That persistence has paid off, time and again. This year, in recognition of an amazing career that began long before “Jessie’s Girl” and is still going strong to this very day, he will have a star on the Hollywood Walk of Fame — validation that he’s more than a teen idol.
Rick Springfield is a life-long rocker. Big beat talk to me.
Well, the studio was my home for a while. My manager owned Sound City when I first signed with him in ‘76. And I signed because it was a really great studio, and I figured I could do free recording there. Eventually, we recorded Working Class Dog there for about $50,000, which was amazingly cheap.
That was the big in-house production that scored back then and there were so many great bands that recorded there. Joe Gottfried was the guy who owned the studio. And Nirvana did Nevermind there, which was Dave’s link to it.
So, when he [Dave] bought the board that we all recorded through, he had this idea of doing a documentary. And it turned into, ‘Let’s do songs together.’ And that turned into ‘Let’s go on tour together.’ And it just got bigger and bigger as it went along.
Where did your love for music really begin? Who or what influenced you early on?
My parents had the biggest influence on me because I grew up in the country in Australia and didn’t have a TV. So, we’d all sit around the piano. None of us could actually play it. Instead, we had a player piano where you have all these rolls, you pump them, and music comes out [Laughs].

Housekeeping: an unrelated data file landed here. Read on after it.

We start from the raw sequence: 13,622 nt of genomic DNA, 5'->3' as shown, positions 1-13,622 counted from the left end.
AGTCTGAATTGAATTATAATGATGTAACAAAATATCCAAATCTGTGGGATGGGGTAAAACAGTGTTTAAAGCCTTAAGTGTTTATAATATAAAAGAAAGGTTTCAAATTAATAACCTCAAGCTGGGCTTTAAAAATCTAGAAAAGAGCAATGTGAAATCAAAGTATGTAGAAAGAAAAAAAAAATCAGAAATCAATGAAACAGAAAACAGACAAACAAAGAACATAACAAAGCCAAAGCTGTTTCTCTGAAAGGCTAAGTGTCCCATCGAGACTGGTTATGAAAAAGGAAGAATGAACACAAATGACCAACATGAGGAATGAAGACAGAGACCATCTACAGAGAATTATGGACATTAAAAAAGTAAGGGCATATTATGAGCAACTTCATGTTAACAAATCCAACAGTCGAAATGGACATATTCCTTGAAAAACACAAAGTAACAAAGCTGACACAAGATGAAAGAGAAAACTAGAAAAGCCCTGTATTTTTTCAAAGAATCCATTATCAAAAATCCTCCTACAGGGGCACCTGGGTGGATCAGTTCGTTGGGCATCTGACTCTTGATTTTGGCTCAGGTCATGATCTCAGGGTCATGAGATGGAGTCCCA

So, we’d play all of these show tunes and sing along — Rodgers And Hammerstein and all of these old songs that my parents loved. That was our entertainment. Then I started listening to the radio and started to hear pop music. And thought, I could have my own music some day. Later, I met the guitar and fell in love. It’s the kind of love that never goes away. And that was really the genesis of it.
Songs For The End of the World — your latest album — has a big, bold, over-sized feel to it. It’s rock ‘n’ roll! But sadly, there doesn’t seem to be a lot of albums made like that anymore.
I know! There’s not a lot of radio play for rock ‘n’ roll anymore. Rock may really be dead, I dunno? Or maybe it’s just sleeping? [Laughs]. But it’s still alive and well on the touring circuit. It’s still the stuff I love to hear. You can find it anywhere, really. There continues to be a lot of great music being made. But in the end, all you can do is write the best songs you can write and put it out. That’s all you have control over.
From “Hey Pinky” to “Jessie’s Girl” to “I Hate Myself.” How has your process for writing and creating songs changed over the years?
Usually, it starts with a germ of an idea or a title. And then you just have to sit down at a keyboard or a guitar and work it out. But it really hasn’t changed much from that.
I’ve certainly been very fortunate to work with other people. All the early stuff I wrote by myself. But doing the Dave Grohl thing, and then my last two records, I wrote with Matt Bissonette, who plays bass with Elton John, and has been a friend of mine for a long time.
Now, just because you get together with another guy doesn’t mean you’re going to write a different song. Most of the time you write a song that either of you could have written. But, when you get together and write something new, that’s really worth hanging on to. And that’s really been the only change so far — being open to writing with other people.
But there’s a maturation in your lyrics that comes from personal life experiences, right? You’re not still writing about getting laid.
[Laughs] Working Class Dog was the first album when I realized, ‘Hey, I can write about what’s really going on. I don’t have to make shit up!’ I can write about what’s really going on in my head.
At first, it was all about getting laid. But as you get older, other things take over. Life issues, having kids changes you, people die and that affects you — all of that is represented in my songs. My writing has followed the path that my head has. And it’s changed so dramatically since “Jessie’s Girl” and “Don’t Talk to Strangers.” Music has too.